1. Dr. Tom Bradicich – GM and VP, Servers and IoT Systems, HPE

Bradicich describes the promise of IoT using the three M’s: monitoring, maintaining and monetizing. The IoT savant showed how the M’s work in real time when he unveiled HPE’s new Edgeline Systems at HPE Discover in Las Vegas this summer. The new product category, Converged Edge Systems, boasts the ability to monitor things like machinery used in factories while rapidly capturing valuable data. Bradicich and team say this data collection and deep analysis at the edge will better help businesses understand areas for possible monetization. And the systems’ popular HPE management technologies promise to free up time for increased efficiency.

Bradicich’s priority for 2017? “Helping customers derive valuable insights from new sources of data within the ‘things,’ people and places that are relevant to their businesses.”

“Gartner predicts at least 250 million vehicles will be connected by 2020.”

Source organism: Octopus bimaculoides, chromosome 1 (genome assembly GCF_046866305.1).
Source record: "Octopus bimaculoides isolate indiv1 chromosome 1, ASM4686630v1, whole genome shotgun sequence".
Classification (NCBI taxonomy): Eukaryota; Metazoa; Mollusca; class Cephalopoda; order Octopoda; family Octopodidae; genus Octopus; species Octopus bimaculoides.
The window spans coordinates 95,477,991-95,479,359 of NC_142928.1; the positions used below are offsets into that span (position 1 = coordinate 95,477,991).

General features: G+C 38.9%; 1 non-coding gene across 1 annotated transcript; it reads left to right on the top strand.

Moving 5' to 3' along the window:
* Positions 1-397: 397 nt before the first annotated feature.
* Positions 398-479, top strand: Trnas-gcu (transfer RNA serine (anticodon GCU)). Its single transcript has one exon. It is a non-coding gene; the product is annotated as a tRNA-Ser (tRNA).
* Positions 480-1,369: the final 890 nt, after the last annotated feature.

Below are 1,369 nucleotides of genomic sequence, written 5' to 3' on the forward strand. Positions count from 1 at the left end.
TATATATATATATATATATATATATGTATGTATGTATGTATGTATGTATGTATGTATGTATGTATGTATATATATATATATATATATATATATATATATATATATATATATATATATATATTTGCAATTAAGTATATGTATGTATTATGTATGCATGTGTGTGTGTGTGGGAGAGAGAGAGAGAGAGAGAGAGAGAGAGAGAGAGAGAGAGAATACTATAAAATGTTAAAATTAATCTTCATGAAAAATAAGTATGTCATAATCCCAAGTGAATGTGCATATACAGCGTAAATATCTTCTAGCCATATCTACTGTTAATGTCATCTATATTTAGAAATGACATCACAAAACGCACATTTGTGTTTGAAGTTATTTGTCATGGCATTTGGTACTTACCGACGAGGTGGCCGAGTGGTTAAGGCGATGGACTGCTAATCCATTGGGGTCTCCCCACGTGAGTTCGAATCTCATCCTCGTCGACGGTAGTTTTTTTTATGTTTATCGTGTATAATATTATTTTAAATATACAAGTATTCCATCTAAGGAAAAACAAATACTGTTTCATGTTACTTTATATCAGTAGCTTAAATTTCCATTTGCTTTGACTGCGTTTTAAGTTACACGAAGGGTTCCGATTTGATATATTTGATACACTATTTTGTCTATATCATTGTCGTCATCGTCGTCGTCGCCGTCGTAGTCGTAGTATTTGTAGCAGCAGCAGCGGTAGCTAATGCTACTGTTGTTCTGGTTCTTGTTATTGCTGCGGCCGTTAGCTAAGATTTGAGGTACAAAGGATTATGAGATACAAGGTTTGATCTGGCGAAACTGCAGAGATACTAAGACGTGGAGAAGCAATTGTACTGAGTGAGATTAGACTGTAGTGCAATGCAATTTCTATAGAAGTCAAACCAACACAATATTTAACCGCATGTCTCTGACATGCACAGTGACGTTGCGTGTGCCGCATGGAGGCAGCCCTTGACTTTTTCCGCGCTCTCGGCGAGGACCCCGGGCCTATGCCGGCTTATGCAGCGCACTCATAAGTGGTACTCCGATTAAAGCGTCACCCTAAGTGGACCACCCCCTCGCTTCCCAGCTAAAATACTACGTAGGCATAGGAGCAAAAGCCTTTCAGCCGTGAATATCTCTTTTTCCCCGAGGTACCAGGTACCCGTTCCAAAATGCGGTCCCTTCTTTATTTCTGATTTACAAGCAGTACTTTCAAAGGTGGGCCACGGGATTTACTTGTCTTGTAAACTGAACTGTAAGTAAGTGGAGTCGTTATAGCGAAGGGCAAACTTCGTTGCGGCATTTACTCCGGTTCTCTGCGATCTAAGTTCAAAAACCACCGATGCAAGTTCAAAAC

1. Stefano Concezzi – VP, Global Automotive Initiative, National Instruments

In 2015, the number of individual connected components available in a car increased 67 percent, and Gartner predicts at least 250 million vehicles will be connected by 2020. Still, public safety concerns remain. 

Enter Stefano Concezzi. This year, Concezzi and his team at National Instruments demonstrated Advanced Driver Assistance Systems (ADAS), which allow for the flexibility and scalability of autonomous vehicles. Most importantly, ADAS can detect car system issues that would have otherwise gone undetected.

National Instruments also announced a partnership with HPE to realize data center-level compute in remote locations—increasing data processing speed by minimizing the need to transmit data to an off-premise data center or to the cloud.  


  1. Volkmar Denner – CEO, Bosch